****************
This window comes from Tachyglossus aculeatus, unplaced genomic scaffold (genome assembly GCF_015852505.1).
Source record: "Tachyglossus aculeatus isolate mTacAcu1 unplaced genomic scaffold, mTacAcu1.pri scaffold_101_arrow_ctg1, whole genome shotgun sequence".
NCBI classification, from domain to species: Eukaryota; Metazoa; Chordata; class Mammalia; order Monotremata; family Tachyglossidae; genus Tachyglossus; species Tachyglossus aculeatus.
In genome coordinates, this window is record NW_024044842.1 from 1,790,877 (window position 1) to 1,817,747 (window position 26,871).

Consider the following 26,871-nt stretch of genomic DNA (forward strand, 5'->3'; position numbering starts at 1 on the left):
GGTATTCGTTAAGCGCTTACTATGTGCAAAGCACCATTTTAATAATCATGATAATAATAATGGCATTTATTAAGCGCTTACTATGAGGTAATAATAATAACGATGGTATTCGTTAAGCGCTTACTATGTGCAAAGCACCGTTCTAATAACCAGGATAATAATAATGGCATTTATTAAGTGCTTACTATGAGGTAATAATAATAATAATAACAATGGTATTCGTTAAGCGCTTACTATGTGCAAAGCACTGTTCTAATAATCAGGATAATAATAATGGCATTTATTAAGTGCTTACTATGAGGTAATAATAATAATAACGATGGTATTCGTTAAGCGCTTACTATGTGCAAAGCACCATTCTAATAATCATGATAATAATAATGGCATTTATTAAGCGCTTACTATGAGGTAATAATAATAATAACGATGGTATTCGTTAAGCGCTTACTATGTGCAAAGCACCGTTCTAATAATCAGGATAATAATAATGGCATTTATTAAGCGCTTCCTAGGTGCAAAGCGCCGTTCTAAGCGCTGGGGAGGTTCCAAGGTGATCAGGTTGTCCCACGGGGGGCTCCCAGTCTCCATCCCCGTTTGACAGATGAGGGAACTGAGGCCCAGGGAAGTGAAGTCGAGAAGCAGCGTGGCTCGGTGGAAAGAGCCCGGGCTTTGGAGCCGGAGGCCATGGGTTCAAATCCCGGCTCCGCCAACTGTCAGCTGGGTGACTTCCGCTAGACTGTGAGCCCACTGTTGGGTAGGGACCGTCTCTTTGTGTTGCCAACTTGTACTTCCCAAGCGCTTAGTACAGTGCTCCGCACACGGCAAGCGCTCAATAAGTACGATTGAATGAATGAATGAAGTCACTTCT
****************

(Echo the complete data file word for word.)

This window comes from Tachyglossus aculeatus, unplaced genomic scaffold (genome assembly GCF_015852505.1).
Source record: "Tachyglossus aculeatus isolate mTacAcu1 unplaced genomic scaffold, mTacAcu1.pri scaffold_101_arrow_ctg1, whole genome shotgun sequence".
NCBI classification, from domain to species: Eukaryota; Metazoa; Chordata; class Mammalia; order Monotremata; family Tachyglossidae; genus Tachyglossus; species Tachyglossus aculeatus.
In genome coordinates, this window is record NW_024044842.1 from 1,790,877 (window position 1) to 1,817,747 (window position 26,871).

Consider the following 26,871-nt stretch of genomic DNA (forward strand, 5'->3'; position numbering starts at 1 on the left):
GGTATTCGTTAAGCGCTTACTATGTGCAAAGCACCATTTTAATAATCATGATAATAATAATGGCATTTATTAAGCGCTTACTATGAGGTAATAATAATAACGATGGTATTCGTTAAGCGCTTACTATGTGCAAAGCACCGTTCTAATAACCAGGATAATAATAATGGCATTTATTAAGTGCTTACTATGAGGTAATAATAATAATAATAACAATGGTATTCGTTAAGCGCTTACTATGTGCAAAGCACTGTTCTAATAATCAGGATAATAATAATGGCATTTATTAAGTGCTTACTATGAGGTAATAATAATAATAACGATGGTATTCGTTAAGCGCTTACTATGTGCAAAGCACCATTCTAATAATCATGATAATAATAATGGCATTTATTAAGCGCTTACTATGAGGTAATAATAATAATAACGATGGTATTCGTTAAGCGCTTACTATGTGCAAAGCACCGTTCTAATAATCAGGATAATAATAATGGCATTTATTAAGCGCTTCCTAGGTGCAAAGCGCCGTTCTAAGCGCTGGGGAGGTTCCAAGGTGATCAGGTTGTCCCACGGGGGGCTCCCAGTCTCCATCCCCGTTTGACAGATGAGGGAACTGAGGCCCAGGGAAGTGAAGTCGAGAAGCAGCGTGGCTCGGTGGAAAGAGCCCGGGCTTTGGAGCCGGAGGCCATGGGTTCAAATCCCGGCTCCGCCAACTGTCAGCTGGGTGACTTCCGCTAGACTGTGAGCCCACTGTTGGGTAGGGACCGTCTCTTTGTGTTGCCAACTTGTACTTCCCAAGCGCTTAGTACAGTGCTCCGCACACGGCAAGCGCTCAATAAGTACGATTGAATGAATGAATGAAGTCACTTCT